Along with the poet Edna St. Vincent Millay, Language Lounge is asking this month:

To what purpose, April, do you return again?

The question, posed in the first line of her poem Spring, is answered somewhat cynically by the poem's end - but not without noting, along the way, some of the things that bring April to mind: beauty, flowers, "little leaves opening stickily."

This got us to thinking, as the rain tapped against the window of the Lounge, about whether we could form a reliable picture of April (the month mind you, not the word) by looking at the linguistic company it keeps. We set off to examine April (the word mind you, not the month) in a way that is only made possible by the technology of today, by using components of our electronic word tool kit: these include the Visual Thesaurus, a concordancer, and a corpus. Here's what we found.

Virtue by Association

The Visual Thesaurus appears at first to tell us little about April. Centering the word only brings up its three letter abbreviation to keep the month company. But if you center the red dot that connects these two, pieces of April suddenly come to life: the main holidays associated with the month appear, along with some other things that April partakes of: spring, and the calendar of course. A full picture of April? Not yet, but we have only begun.

Another April opening is that provided by T. S. Eliot in The Waste Land. This might, indeed, be April's most famous appearance in poetry:

April is the cruelest month, breeding
Lilacs out of the dead land, mixing
Memory and desire, stirring
Dull roots with spring rain.

The cruelest part may seem unwarranted (Eliot lived in London at the time, where April is not dependably pleasant), but here are some rich associations that probably reinforce what you already think of April: lilacs, desire, roots, spring rain. The VT connects us with numerous varieties of this form of precipitation, which should put you very much in an April frame of mind.

April Observed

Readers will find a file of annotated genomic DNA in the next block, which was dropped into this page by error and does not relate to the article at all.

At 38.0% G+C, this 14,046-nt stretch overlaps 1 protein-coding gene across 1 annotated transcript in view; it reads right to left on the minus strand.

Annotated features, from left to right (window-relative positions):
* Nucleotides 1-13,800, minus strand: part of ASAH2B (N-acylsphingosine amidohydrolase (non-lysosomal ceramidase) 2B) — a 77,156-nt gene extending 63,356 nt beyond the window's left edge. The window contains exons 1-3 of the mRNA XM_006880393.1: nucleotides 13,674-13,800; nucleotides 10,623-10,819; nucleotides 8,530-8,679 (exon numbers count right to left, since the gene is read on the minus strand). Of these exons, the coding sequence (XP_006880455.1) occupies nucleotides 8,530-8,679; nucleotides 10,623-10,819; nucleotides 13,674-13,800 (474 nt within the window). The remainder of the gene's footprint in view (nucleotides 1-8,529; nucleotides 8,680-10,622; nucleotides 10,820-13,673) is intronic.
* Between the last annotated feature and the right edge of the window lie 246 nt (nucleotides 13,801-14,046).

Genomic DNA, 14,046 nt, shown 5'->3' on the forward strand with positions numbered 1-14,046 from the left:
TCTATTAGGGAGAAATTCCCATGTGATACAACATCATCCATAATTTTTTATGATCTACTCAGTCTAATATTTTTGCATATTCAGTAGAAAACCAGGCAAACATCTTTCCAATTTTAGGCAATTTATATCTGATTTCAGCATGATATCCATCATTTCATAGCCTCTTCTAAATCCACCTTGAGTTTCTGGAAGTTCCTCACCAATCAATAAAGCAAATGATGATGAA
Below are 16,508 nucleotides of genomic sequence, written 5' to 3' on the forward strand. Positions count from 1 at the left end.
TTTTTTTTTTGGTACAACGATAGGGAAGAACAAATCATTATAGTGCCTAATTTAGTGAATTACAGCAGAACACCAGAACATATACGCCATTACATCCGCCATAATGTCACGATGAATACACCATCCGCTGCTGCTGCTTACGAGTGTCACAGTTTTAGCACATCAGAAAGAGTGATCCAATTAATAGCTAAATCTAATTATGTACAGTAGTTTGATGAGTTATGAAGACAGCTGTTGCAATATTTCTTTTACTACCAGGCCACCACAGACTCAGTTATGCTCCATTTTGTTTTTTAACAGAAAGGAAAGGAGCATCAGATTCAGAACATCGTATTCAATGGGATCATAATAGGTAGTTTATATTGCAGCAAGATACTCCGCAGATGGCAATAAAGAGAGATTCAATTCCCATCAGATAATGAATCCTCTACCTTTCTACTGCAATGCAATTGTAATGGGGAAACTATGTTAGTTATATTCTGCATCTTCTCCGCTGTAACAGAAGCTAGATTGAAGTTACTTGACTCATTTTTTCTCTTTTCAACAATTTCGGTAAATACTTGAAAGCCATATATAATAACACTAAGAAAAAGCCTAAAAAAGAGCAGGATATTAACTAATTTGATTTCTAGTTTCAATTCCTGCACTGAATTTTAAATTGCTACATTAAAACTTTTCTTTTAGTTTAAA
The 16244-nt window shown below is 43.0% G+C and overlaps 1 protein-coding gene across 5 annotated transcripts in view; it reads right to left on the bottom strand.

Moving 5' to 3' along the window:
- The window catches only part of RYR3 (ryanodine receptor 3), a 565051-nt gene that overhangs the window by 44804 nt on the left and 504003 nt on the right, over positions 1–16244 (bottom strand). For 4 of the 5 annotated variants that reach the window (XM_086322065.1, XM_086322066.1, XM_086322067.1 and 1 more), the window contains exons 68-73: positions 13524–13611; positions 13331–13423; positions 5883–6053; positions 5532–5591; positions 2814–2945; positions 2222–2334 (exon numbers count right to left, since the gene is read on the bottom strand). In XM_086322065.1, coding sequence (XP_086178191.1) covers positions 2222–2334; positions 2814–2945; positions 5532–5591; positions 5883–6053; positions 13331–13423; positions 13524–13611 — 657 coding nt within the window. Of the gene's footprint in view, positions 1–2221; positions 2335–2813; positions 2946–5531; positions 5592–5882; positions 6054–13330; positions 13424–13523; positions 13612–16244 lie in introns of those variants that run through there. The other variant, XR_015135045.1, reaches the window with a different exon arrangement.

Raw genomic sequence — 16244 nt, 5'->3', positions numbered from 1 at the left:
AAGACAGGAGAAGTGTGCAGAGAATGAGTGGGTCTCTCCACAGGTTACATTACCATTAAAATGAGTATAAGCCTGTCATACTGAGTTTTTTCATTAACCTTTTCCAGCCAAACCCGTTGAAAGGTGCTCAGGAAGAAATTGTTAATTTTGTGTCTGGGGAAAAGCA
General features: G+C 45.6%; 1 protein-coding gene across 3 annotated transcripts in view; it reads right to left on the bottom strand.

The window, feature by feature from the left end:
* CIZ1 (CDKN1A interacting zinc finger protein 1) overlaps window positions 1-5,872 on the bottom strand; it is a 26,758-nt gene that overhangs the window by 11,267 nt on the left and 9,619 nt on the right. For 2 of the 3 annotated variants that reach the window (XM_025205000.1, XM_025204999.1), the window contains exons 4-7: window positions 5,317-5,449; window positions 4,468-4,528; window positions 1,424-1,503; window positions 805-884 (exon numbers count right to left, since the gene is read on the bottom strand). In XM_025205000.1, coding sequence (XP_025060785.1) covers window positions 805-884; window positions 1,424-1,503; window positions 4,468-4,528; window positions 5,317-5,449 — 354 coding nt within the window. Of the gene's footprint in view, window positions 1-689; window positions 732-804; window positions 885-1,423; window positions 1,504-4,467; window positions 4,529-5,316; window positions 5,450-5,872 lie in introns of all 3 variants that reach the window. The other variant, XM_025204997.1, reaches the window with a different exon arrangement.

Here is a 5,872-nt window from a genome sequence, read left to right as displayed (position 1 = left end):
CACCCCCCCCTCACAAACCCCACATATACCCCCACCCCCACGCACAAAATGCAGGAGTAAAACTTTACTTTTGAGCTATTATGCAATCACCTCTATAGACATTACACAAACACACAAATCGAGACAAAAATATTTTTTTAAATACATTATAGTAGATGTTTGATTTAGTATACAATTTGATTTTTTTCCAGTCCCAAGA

On the strength of this we decided to go the distance with April and poetry: check out a whole slew of English poems that mention April, to see what the collective picture adds up to. We went to Representative Poetry Online (see below) and did a concordance search on April - that's a search that finds all the instances of April in the whole database of poems. Now, equipped with 75 lines of poetry containing the word April, we cranked up our own concordancer to see what words co-occur most frequently in English poetry with the name of the fourth month. Once we knocked out all the function words (to, that, which, etc.), there are several words that are regular companions of April in poetry: rain is in there, not surprisingly, but also birds and flowers. Wow! Green makes it into the list as well, as do sweet and wild. After you've had a look at those word maps, it will be surprising if you haven't got big chunks of April floating around in your brain.

A More Prosaic Approach

We decided to take a look at the behavior of April outside of poetry - that is, in prose, in the ordinary language that flows out of the mouths of babes, from the pens of hacks, from the chatterboxes of radio hosts: in short, wherever ordinary language exists. The best place to do this is in a corpus: a large collection of natural language stored digitally, usually along with some tools to access it. Language Lounge has a few of them in the sideboard; we grabbed the first one we found.